I’ve mentioned out here that I’ve been working toward 1st degree black belt in TaeKwonDo. Well, after years of training and six months as a black belt candidate, I finally made it last month. Yep. I have a gorgeous black belt with my name on it (literally) sitting on my nightstand. Words simply cannot express how fantastic it felt to receive that belt alongside three of my kids. I think I had that goofy grin on my face all night.
We prepared for that day and my silly little obsessive thoughts about size/body image/weight almost robbed me of enjoying it. In the past I would be rather moody about going to public events feeling fat (even when I wasn’t overweight). Well, this was no different. I had to keep reminding myself that it didn’t matter what size I was, I should be proud of this accomplishment, and enjoy the celebration. You see, I had pictured how I wanted to look when that belt was tied on me. I’m sure it wasn’t a realistic image, but it was an image I’d had in my mind since we decided to go for black belt.
The bad thing about these kinds of imaginations is that so often they aren’t even close to realistic, especially if you have an eating disorder or warped body image. I had to assure myself that even if I had weighed “the perfect number”, I would still have not seen things accurately. I’m reminded of the time I lost over 100 lbs and was in a wedding. I was so small. I thought I would love the photos, but I hated them. I thought I looked fat. I had pictured how I would look in that wedding for months, but alas, I didn’t measure up (at least not in my mind). How sad.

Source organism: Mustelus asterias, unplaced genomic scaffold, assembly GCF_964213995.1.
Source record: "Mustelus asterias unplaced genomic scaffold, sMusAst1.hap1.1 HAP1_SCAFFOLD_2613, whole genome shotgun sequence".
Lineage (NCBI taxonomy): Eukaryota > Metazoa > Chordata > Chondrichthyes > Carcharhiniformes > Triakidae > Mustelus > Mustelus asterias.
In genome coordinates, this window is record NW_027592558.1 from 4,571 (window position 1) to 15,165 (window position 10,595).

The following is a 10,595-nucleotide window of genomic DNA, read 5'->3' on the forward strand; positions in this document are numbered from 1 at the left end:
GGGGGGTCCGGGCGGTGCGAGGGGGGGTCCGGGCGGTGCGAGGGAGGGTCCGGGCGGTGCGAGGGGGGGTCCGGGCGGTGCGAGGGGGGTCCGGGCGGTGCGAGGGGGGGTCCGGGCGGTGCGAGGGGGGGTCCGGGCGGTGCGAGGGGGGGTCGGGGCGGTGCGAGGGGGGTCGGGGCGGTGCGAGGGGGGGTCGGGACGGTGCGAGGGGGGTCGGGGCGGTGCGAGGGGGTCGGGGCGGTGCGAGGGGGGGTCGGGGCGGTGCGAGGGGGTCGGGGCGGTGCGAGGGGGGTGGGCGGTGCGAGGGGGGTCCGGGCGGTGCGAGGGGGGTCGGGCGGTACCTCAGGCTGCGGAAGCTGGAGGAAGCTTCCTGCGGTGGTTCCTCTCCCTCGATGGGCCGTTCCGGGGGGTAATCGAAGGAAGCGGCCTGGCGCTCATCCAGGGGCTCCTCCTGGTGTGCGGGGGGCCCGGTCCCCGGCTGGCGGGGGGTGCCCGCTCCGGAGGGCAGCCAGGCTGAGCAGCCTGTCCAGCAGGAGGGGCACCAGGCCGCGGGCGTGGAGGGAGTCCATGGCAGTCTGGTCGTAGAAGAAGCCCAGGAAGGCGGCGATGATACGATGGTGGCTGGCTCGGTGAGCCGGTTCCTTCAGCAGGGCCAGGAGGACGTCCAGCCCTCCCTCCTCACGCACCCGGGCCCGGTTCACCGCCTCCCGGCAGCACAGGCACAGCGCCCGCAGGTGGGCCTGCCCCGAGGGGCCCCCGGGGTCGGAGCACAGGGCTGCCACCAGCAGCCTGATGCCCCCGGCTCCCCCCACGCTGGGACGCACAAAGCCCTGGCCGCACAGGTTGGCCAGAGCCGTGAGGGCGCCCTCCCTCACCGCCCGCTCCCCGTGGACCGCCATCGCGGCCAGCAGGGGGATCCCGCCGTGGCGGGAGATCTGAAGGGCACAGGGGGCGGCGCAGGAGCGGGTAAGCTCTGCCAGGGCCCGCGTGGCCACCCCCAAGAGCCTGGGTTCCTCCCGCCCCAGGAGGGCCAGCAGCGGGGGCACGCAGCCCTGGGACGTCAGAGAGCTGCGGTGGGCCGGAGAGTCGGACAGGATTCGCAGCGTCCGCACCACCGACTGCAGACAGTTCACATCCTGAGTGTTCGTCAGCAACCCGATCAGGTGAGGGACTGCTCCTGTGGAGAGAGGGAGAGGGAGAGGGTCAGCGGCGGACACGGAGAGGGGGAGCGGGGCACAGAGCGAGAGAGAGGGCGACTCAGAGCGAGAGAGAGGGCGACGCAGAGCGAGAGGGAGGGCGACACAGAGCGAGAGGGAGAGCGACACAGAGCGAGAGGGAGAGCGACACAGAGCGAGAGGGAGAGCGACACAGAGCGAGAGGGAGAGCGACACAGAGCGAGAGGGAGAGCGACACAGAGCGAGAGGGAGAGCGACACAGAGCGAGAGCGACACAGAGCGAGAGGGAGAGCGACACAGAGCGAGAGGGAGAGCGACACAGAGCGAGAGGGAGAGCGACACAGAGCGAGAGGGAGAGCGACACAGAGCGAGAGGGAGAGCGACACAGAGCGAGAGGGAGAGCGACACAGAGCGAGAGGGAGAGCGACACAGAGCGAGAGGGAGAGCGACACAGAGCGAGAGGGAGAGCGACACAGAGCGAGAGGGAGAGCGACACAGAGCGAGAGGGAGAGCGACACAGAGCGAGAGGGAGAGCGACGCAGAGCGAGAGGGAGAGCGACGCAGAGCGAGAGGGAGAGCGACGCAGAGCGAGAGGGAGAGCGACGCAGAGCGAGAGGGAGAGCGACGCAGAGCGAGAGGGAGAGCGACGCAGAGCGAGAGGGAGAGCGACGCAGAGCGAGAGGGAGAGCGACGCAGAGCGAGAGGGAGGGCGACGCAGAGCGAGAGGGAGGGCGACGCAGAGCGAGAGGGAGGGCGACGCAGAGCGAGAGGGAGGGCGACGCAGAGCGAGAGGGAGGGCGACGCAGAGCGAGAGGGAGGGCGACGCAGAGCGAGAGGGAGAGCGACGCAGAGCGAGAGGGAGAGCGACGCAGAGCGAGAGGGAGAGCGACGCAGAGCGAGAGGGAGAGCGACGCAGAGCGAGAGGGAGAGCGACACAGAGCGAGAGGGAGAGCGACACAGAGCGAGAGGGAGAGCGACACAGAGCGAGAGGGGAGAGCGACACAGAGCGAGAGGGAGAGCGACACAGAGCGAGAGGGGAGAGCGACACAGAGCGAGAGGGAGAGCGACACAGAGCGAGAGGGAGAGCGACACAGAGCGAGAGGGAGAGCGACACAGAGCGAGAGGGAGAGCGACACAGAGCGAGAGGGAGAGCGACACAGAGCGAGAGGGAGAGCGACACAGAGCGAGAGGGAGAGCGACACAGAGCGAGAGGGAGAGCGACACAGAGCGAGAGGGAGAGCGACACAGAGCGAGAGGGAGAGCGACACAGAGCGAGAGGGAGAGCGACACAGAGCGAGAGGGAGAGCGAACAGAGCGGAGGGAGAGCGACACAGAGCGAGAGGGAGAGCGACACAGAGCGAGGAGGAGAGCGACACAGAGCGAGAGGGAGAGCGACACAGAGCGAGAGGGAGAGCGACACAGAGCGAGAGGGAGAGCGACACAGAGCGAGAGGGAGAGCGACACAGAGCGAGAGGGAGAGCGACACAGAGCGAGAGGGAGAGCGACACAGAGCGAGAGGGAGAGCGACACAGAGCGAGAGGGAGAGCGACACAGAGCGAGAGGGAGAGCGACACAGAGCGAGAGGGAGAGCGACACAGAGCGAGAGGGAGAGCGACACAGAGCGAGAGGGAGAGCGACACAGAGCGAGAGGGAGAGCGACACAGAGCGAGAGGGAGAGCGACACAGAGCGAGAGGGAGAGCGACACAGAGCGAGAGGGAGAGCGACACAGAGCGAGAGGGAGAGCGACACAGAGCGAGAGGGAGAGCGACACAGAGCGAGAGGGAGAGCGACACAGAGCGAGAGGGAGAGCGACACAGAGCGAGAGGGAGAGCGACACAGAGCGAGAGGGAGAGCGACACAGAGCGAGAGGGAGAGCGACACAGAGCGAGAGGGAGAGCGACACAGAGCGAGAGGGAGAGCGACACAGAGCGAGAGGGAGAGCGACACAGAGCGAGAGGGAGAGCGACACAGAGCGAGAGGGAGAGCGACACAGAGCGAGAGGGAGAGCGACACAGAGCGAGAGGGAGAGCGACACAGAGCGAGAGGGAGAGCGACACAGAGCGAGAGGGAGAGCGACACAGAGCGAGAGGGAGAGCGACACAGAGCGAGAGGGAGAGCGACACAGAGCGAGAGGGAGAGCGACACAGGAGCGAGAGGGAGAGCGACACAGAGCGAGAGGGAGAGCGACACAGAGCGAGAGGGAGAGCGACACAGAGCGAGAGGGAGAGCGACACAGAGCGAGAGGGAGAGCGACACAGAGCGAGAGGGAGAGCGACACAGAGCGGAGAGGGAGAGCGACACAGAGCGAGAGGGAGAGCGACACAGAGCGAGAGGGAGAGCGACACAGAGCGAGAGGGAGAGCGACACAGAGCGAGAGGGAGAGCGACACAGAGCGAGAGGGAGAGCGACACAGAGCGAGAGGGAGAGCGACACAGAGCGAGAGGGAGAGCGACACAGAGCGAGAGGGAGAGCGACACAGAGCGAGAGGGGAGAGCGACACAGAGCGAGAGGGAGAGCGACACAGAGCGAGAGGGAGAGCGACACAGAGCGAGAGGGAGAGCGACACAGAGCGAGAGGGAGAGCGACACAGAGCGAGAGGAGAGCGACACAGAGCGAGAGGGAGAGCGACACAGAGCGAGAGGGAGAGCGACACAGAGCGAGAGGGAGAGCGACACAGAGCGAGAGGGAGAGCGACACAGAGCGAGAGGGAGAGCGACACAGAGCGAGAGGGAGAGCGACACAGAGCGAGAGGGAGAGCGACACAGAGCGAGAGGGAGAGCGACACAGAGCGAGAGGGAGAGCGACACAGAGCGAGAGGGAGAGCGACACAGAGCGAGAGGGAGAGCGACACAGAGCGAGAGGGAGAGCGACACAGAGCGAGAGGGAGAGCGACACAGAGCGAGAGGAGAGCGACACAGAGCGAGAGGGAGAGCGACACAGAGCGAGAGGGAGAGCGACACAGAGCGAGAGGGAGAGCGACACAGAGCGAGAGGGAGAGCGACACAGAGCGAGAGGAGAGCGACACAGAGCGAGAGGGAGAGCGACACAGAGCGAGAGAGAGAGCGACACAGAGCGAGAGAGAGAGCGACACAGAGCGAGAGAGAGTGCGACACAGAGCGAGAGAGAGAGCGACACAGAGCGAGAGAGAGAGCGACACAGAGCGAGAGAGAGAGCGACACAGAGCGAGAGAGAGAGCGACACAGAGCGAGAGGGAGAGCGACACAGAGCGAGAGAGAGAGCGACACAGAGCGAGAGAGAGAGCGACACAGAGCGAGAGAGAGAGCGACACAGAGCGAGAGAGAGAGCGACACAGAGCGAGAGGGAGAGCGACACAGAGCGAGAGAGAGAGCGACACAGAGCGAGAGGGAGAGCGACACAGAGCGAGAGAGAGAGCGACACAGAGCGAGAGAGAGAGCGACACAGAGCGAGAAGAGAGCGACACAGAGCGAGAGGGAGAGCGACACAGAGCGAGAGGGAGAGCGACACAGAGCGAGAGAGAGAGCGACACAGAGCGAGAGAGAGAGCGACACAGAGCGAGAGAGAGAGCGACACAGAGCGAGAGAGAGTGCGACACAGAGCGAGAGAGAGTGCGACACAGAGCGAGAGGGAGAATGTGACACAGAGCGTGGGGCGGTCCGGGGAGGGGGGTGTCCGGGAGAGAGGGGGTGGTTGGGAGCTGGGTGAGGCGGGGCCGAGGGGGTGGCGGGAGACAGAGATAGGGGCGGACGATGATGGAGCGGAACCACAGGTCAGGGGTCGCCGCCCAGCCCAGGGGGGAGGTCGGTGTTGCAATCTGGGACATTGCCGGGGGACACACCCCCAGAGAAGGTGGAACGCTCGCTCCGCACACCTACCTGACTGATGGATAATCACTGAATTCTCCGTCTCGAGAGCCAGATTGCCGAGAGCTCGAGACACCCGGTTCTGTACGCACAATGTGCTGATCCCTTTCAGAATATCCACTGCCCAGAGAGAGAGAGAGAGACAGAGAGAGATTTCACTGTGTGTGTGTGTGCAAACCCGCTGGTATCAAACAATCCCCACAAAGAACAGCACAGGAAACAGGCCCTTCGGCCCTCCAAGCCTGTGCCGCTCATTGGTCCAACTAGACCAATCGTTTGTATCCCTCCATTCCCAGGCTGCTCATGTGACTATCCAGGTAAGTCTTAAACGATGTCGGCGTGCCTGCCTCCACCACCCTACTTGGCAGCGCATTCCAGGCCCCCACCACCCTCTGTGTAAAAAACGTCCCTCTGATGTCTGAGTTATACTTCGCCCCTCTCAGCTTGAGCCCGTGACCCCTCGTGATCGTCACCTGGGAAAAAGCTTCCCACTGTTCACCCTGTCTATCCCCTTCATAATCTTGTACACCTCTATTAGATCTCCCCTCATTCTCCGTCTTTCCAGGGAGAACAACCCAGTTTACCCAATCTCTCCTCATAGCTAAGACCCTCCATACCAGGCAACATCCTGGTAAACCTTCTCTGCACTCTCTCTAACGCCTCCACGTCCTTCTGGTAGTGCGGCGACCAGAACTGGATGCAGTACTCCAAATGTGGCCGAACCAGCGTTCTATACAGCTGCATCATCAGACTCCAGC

So, I decided to kick those thoughts to the curb for this event. And you know what? I believe I had more fun. I was less worried about my appearance and more focused on the experience. My new black belt doesn’t care if I’m a size 9 or a 99. All it cares about is that I smashed those boards, worked those nunchucks, and learned that curriculum. Writing the required paper didn’t need a certain scale reading. Memorizing Korean terminology didn’t hinge on the size of my jeans. In fact, focusing so much time and energy on meaningless things like scales (food and people), sizes, calories, carbs, and diet plans hasn’t earned me anything beneficial.
It makes far more sense to spend something as valuable (and fleeting) as time on things that actually matter… and well, what size black belt uniform I wear, isn’t one of those things.